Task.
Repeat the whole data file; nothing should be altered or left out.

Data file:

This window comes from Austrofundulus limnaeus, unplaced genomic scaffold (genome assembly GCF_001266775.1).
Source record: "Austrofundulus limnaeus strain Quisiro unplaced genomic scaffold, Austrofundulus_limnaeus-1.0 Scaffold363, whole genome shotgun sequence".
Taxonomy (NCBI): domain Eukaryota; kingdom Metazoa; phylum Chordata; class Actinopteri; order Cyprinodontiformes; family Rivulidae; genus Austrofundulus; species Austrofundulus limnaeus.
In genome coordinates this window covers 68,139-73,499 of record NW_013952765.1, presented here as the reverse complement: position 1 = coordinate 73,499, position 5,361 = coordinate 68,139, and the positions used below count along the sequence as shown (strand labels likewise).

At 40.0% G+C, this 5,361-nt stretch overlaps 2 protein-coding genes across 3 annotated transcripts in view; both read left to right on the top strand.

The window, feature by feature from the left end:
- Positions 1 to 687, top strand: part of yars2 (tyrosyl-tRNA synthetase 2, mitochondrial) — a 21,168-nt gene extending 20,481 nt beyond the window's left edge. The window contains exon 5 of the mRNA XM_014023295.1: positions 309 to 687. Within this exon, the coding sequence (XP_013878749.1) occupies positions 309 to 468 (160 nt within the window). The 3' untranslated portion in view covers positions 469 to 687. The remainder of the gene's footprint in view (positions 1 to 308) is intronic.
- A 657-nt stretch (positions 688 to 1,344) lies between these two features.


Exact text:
This window comes from Austrofundulus limnaeus, unplaced genomic scaffold (genome assembly GCF_001266775.1).
Source record: "Austrofundulus limnaeus strain Quisiro unplaced genomic scaffold, Austrofundulus_limnaeus-1.0 Scaffold363, whole genome shotgun sequence".
Taxonomy (NCBI): domain Eukaryota; kingdom Metazoa; phylum Chordata; class Actinopteri; order Cyprinodontiformes; family Rivulidae; genus Austrofundulus; species Austrofundulus limnaeus.
In genome coordinates this window covers 68,139-73,499 of record NW_013952765.1, presented here as the reverse complement: position 1 = coordinate 73,499, position 5,361 = coordinate 68,139, and the positions used below count along the sequence as shown (strand labels likewise).

At 40.0% G+C, this 5,361-nt stretch overlaps 2 protein-coding genes across 3 annotated transcripts in view; both read left to right on the top strand.

The window, feature by feature from the left end:
- Positions 1 to 687, top strand: part of yars2 (tyrosyl-tRNA synthetase 2, mitochondrial) — a 21,168-nt gene extending 20,481 nt beyond the window's left edge. The window contains exon 5 of the mRNA XM_014023295.1: positions 309 to 687. Within this exon, the coding sequence (XP_013878749.1) occupies positions 309 to 468 (160 nt within the window). The 3' untranslated portion in view covers positions 469 to 687. The remainder of the gene's footprint in view (positions 1 to 308) is intronic.
- A 657-nt stretch (positions 688 to 1,344) lies between these two features.